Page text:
What to do when you can not sleep?

Getting sleep is an important part of life. Outside of bacon and sex, sleep is the most important thing on the planet, ”he says MH Counselor W. Chris Winter, MD, neurologist, sleep specialist and author of several books on sleep, including The rested child. And with good reason. When you lack quantity and quality Zs, you leave yourself open to a host of problems, including type 2 diabetes, heart disease, obesity and depression.

Even if you do all the right things to promote a good night’s sleep, including regular exercise, sleeping on a schedule, avoiding alcohol at night, sleeping at cooler temperatures and keeping your room dark and calm, good sleep can sometimes still be a struggle. Fortunately, this is not always a major cause for concern. “An occasional cupcake or a forgotten meal is irrelevant. If one of them becomes the standard, it is deadly. The same with sleep. Night sleep is not such a big deal,” says Dr. Winter, noting that the difference between insomnia and insomnia are the anxiety you choose to bring to the situation.

Still, it does not mean that you can not snooze less annoying. If you are having problems, here are a few things at the moment you should and should not do.

Just enjoy the rest. Really.

You may not think there is value in just closing your eyes and lying in bed even though sleep evades you, but the truth is that rest is hugely beneficial from a physical and cognitive perspective, according to Dr. Winter, who says we put too much emphasis on tips for falling asleep. Rest is a way to get your body and mind to relax. “If it’s impossible not to sleep, we just have to take ourselves off the hook and be safe by being awake in bed. It is not something to fear, ”explains Dr. Winter, who also says we need to remove the word “unconsciousness” from our list of goals when we go to bed. “I would say if you do not mind being in bed, awake, thinking, meditating, praying, thinking about your celebrity infatuation … stay there,” says Dr. Winter.

Stay away from the screens

We understand that if you have turned and turned and sleep has not yet come, you may want to reach for your remote control for the television or grab your phone for a little thoughtless scrolling to pass the time. Do not. You do not want to use any electronics or devices with bright light, advises Kuljeet (Kelly) Gill, MD, a sleep medicine specialist at Northwestern Medicine Central DuPage Hospital, as the incandescent light, AKA blue light, can interfere with sleep even more by suppressing the production of melatonin, the hormone that regulates your sleep-wake cycles.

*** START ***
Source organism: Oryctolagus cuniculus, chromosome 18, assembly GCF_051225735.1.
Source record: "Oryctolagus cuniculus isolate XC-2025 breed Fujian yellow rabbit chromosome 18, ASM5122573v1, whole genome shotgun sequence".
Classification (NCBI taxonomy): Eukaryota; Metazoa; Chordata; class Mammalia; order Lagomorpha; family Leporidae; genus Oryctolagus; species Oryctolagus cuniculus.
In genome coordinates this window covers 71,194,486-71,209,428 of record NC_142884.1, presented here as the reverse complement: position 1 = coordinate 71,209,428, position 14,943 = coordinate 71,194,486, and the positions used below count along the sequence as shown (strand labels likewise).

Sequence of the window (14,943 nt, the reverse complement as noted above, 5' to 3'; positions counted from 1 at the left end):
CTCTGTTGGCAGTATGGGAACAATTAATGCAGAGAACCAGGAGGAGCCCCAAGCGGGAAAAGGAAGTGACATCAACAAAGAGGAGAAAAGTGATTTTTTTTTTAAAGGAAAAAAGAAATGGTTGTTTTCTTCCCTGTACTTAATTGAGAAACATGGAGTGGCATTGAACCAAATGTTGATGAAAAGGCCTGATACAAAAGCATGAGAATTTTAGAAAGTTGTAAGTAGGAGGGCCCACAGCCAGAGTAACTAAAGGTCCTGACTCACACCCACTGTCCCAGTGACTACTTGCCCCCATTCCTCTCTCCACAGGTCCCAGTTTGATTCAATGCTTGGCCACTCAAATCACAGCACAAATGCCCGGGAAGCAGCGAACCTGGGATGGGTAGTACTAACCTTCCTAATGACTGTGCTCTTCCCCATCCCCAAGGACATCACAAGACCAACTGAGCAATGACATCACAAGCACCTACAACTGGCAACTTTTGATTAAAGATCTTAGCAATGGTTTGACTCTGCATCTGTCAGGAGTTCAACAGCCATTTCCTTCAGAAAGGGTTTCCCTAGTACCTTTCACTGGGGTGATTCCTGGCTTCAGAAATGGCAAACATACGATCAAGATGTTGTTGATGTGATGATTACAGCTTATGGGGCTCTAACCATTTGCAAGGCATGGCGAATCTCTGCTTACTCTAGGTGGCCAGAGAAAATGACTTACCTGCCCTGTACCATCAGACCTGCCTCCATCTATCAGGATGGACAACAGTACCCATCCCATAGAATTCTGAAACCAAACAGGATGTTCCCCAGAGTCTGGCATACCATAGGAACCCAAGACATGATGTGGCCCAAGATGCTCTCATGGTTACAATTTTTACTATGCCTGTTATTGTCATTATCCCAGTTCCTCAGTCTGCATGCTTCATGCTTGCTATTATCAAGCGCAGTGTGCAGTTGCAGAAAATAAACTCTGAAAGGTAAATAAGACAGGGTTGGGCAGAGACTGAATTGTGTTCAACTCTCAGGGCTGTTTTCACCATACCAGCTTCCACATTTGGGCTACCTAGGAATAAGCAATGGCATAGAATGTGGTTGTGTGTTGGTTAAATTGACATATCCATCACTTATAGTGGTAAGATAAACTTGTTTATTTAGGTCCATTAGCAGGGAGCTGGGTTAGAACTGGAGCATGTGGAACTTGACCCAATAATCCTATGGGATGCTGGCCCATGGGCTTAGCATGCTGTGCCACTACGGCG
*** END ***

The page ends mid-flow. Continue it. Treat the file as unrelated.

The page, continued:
Use only your bed for sleep

One of the biggest sleep disorders: Using the bed for something other than sleeping. “Just go to bed to sleep,” says Alcibiades J. Rodriguez, MD, FAASM, medical director, NYU Comprehensive Epilepsy Center-Sleep Center and Associate Professor of Neurology NYU Grossman School of Medicine. (Okay, and sex too.) Here’s the thing, slipping between the sheets should signal that it’s time for, well, sleep. If you do other things just before bedtime, whether it’s working on your laptop or having a snack, your brain will start connecting your resting place like anything other than what it’s made for.

Getting out of bed

Whether you have trouble drifting out into dreamland at the beginning of the night or falling asleep again after waking up in the middle of the night, it can be helpful to just be in bed for that long. Several experts say that if sleep does not occur after about 20 minutes, “get up and leave bed and do something relaxing, low energy and in low light such as reading, meditation or deep breathing,” adds Dr. Gill. And do not look at the clock, adds Dr. Rodriguez. Seeing these minutes and hours tick by can increase your worry factor and prolong the time it takes to go from wakefulness to sleep.

When should you return to bed? Dr. Winter is not a fan of putting a time limit on the situation. “It just increases the stress,” he says. “I would say go back to bed if you feel sleepy. If not, stay up as late as you want and do not despair about it.”

What you really need to remember: “Lying in bed and not falling asleep right away, or waking up during the night, is not terrible for me. It’s not even difficult. It’s just that,” says Dr. Winter. “What’s hard is the work some people have to do to get out of this kind of thinking. Most people do not want to do that. They want a pill or a simple trick. They actually do not want to explore the meaning of insomnia … and the fact that it’s really just fear … not lack of sleep. “

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